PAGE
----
Jeremy Corbyn et al have hit the nail on the head. As I have been arguing for some time, it is completely unfair that ordinary people, businesses and public services are expected make the sacrifices required to clear up the mess caused by elements of the financial sector, while they themselves are not only bailed out but use the benign environment caused by the rescue package to reap huge profits and pay huge bonuses. That is why a tax on bonuses is justified and a windfall tax on financial services and a 'Tobin' tax are necessary. As ever, President Obama leads the way and we fumble in his slipstream for fear of offending the true power-brokers of British politics - the City.
George Osborne is therefore being disingenuous when he trumpets on about the fact that "we are all in this together". This is his way of spreading the cost of cleaning up the mess as far as possible away from the City, while simultaneously appearing to sound communitarian.
681 PUBLIC EXPENDITURE AND THE DEFICIT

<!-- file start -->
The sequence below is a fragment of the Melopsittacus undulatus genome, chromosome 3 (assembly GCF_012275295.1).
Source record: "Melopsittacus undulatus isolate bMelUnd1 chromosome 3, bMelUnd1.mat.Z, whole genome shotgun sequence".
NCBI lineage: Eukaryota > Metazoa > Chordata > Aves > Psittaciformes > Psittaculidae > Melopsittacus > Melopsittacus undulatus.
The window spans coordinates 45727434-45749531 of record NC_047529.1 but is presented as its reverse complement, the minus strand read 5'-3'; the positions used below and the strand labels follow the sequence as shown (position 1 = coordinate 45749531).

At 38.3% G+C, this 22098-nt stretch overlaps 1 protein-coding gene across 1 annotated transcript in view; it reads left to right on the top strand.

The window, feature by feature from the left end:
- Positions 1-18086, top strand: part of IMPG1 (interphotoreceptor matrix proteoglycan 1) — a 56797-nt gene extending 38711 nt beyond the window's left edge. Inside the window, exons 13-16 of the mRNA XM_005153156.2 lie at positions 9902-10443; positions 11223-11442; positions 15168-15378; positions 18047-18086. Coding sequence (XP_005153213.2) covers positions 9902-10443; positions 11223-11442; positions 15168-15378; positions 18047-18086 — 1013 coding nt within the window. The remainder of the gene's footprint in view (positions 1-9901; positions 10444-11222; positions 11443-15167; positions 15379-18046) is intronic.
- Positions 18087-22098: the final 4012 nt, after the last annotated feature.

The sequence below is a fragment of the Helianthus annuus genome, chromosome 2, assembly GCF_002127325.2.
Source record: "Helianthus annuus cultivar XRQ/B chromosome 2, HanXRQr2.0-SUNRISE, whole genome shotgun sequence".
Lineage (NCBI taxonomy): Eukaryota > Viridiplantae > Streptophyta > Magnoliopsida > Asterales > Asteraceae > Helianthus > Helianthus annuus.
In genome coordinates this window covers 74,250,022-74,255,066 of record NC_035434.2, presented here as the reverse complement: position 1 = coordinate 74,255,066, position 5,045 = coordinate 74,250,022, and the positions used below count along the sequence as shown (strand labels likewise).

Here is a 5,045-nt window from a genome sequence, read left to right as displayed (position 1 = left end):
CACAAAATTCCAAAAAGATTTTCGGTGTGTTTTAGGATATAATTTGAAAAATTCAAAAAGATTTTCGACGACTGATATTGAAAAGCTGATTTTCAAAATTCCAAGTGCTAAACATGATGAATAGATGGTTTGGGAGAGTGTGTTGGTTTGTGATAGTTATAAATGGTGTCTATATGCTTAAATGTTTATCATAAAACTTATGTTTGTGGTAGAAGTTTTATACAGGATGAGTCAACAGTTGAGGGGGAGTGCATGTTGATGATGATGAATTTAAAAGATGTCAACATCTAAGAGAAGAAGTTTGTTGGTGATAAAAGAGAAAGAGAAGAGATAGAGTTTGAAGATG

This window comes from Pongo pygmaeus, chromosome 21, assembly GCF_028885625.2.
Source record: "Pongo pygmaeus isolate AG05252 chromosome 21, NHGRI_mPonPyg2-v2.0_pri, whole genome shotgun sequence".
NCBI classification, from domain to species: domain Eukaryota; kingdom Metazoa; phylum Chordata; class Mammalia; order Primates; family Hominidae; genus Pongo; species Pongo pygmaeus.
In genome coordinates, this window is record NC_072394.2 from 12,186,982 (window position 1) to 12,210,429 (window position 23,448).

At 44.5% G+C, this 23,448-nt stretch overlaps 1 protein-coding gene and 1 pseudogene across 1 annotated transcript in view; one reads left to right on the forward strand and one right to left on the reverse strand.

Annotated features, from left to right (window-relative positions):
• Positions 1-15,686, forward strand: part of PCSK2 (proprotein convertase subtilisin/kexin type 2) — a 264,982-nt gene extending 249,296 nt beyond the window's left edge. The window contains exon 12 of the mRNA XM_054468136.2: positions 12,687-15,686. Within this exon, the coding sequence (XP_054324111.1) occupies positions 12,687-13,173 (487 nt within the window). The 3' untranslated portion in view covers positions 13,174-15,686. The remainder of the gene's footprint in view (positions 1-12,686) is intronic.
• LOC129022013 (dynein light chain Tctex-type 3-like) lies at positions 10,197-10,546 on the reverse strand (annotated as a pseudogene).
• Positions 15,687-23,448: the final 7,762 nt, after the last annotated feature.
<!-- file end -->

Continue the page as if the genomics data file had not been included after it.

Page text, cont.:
Mr David Drew
Ms Katy Clark
That this House notes that in his interview in the Financial Times of 19 January 2010 the Chancellor of the Exchequer has admitted to a planned policy of 17 per cent. cuts in expenditure across Government departments other than schools, health and the police force, the early withdrawal of the 50 pence tax rate and an end to the tax on bonuses; and therefore judges that this will mean that the ordinary people of the UK will be the ones who are to pay for the economic crisis, not of their making, and that many of those who, through their reckless greed caused the crisis, will walk away unscathed, receiving new bonuses and playing once again in the casino economy.